It’s National Eating Disorder Awareness (NEDA) week and an opportunity to raise awareness about the devastating disorder.
“Everybody knows somebody”, that’s the theme for this year’s week.
And unfortunately, the numbers add up.
30 million Americans have been affected by eating disorders at some point in their lives.
Kaci Zimmerman has been in recovery for five years, triumphing over an eating disorder.
“It has been a very long road. It’s been a very long, incredibly difficult road. I understand what it’s like to be alone. To not know who to talk to, to not know what to do…it’s been a long journey, but one day at a time,” said Zimmerman.
And the facts are difficult to hear.
The struggles with body image can start as early as six years old and can affect all different shapes, sizes, cultural, and sociological people.
“You can’t always see what somebody is struggling with. We have a stereo typical image in our mind of what someone with an eating disorder looks like. But eating disorders don’t discriminate,” said Melissa Grinslade, counselor. “Some are trying to deal with emotions that are overwhelming and they’re trying to take control of things in their lives.”
Melissa is a counselor at Indiana State University specializing in eating disorders.
She knows one of the most prevalent issues we see in this day and age is the thin ideal.
“98 percent of models are reflecting an ideal that isn’t achievable, not only that, but you have the airbrushing that can take place. So it’s setting a standard that we cannot reach,” said Grinslade.
Grinslade already encourages her daughter to know, at the young age of four, she is awesome. And beautiful, just the way she is.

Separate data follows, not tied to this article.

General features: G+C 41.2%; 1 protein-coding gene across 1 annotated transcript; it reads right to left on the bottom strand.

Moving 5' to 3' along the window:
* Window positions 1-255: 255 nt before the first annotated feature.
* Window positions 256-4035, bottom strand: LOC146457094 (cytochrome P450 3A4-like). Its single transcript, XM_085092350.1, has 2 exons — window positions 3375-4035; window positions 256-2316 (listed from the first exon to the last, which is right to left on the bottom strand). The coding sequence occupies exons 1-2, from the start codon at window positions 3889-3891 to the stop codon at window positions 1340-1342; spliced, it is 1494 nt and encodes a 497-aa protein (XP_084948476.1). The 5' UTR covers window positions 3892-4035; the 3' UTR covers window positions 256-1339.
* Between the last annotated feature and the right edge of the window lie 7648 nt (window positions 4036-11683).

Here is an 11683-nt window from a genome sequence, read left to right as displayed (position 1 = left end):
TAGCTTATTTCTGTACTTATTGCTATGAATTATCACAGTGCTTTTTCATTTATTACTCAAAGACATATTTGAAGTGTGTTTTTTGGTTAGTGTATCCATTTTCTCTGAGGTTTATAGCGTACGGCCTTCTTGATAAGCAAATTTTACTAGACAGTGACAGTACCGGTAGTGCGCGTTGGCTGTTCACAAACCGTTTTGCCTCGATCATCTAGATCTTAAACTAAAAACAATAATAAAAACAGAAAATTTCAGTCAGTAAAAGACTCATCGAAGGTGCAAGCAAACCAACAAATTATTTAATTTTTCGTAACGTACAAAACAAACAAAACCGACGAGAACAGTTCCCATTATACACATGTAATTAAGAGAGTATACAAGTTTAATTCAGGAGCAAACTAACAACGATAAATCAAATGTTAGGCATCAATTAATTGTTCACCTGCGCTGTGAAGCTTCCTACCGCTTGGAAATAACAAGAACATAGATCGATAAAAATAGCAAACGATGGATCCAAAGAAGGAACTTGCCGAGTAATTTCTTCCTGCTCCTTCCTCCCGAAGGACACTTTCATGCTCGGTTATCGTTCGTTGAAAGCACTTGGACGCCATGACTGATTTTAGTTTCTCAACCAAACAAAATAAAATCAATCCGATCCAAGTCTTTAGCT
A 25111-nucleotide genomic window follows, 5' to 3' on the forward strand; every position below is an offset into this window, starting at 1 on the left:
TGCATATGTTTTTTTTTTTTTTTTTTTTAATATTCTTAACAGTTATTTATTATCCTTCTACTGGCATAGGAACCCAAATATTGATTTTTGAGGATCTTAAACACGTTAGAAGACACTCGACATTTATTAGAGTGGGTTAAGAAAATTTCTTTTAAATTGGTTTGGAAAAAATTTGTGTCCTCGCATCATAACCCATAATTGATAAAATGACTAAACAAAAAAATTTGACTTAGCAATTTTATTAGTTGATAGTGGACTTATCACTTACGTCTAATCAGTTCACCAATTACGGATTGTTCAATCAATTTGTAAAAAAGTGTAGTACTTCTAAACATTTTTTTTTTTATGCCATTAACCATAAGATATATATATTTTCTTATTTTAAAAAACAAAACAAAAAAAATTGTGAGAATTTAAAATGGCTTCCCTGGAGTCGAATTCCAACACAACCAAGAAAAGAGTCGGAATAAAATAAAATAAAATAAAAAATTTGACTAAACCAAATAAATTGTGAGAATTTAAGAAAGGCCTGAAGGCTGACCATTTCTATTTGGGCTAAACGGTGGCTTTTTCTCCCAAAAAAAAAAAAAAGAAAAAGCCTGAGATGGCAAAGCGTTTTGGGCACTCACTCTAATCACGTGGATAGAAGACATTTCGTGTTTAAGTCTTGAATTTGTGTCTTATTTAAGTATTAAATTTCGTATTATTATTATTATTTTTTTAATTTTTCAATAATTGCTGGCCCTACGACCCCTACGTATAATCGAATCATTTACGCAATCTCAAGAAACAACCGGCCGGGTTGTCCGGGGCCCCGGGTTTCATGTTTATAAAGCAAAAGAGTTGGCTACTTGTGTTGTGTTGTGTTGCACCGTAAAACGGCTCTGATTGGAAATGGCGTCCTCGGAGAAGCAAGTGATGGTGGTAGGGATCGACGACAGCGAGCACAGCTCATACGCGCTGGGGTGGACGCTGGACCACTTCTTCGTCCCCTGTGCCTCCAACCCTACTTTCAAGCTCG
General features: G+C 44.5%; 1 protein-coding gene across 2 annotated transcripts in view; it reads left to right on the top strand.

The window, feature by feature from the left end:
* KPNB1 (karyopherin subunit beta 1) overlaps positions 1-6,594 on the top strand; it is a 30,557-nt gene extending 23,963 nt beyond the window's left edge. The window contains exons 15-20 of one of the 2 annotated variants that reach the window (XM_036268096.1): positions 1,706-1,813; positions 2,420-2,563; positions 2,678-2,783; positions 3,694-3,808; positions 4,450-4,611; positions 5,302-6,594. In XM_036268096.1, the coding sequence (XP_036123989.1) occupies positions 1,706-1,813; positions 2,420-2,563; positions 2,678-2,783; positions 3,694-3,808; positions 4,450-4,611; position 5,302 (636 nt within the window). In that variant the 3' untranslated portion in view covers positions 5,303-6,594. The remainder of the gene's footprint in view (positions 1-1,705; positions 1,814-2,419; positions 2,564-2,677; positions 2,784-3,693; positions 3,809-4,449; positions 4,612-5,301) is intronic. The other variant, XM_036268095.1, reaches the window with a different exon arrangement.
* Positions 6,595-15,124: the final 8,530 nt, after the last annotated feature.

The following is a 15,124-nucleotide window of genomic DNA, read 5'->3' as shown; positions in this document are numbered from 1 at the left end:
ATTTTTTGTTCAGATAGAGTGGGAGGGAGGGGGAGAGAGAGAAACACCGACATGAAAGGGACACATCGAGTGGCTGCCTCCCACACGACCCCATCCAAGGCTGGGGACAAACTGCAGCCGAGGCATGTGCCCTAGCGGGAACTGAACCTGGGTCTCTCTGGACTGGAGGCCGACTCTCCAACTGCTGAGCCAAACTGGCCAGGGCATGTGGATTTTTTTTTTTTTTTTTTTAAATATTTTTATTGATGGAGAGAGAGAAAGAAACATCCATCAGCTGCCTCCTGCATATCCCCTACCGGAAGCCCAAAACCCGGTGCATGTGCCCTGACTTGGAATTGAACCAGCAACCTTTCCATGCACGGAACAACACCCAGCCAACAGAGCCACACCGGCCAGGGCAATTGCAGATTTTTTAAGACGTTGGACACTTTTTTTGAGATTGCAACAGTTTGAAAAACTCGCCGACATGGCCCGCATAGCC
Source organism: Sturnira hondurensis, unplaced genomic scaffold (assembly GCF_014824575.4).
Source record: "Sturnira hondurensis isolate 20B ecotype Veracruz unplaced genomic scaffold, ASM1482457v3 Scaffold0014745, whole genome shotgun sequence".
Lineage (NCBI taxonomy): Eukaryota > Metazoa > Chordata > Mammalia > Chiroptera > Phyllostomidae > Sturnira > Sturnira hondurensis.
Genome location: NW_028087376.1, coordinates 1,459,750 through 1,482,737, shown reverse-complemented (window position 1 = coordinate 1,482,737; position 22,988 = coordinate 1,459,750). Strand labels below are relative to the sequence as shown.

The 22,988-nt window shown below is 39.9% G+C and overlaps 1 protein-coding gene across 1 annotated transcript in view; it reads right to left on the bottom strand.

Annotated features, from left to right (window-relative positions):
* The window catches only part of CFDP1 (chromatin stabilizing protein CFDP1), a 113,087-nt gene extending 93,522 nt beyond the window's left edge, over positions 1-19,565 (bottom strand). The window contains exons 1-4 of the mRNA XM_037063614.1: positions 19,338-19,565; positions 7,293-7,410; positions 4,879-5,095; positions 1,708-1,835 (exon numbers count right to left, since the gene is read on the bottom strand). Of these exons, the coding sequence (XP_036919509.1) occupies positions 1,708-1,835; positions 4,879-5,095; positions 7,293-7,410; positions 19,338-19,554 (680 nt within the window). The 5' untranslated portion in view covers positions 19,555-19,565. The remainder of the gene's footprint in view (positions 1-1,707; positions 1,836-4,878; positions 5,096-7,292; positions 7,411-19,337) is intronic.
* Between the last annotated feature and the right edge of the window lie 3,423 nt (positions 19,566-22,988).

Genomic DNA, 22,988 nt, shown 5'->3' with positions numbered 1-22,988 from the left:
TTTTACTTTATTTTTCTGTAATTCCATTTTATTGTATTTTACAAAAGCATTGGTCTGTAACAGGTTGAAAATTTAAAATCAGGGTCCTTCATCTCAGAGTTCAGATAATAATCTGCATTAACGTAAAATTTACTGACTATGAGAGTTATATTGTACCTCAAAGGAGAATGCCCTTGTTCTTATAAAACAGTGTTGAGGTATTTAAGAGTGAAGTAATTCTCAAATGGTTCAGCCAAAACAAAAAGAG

“I love having my daughter, Bella, in eating disorder awareness. She’s really the epitome of recognizing at some point we all knew we were awesome. She loves to be out there meeting people, no embarrassment,” said Grinslade. “But at some point, that starts to change with the stereotypes and feeling we have to conform.”
Teaching our children to be the best versions of themselves.
“Hang on. Hang in. It does get better. It’s a very difficult road. Get a support system, people who love you. Dig in. You can do this,” said Zimmerman.
But less than 30 million dollars comes from the government to help.
Now contrast that with Alzheimer’s.
5.1 million Americans suffer from that disease, and they receive help in the form of 450 million dollars.
ISU counseling center is teaming up with the rec center to put on a fitness for fun this Thursday to show how to exercise without feeling the need.
Also, Thursday night at 7:00 p.m. in Dede 1, ISU is putting on a fashion show to celebrate beauty of all kinds.
Our own News 10’s Patsy Kelly will be emceeing that event.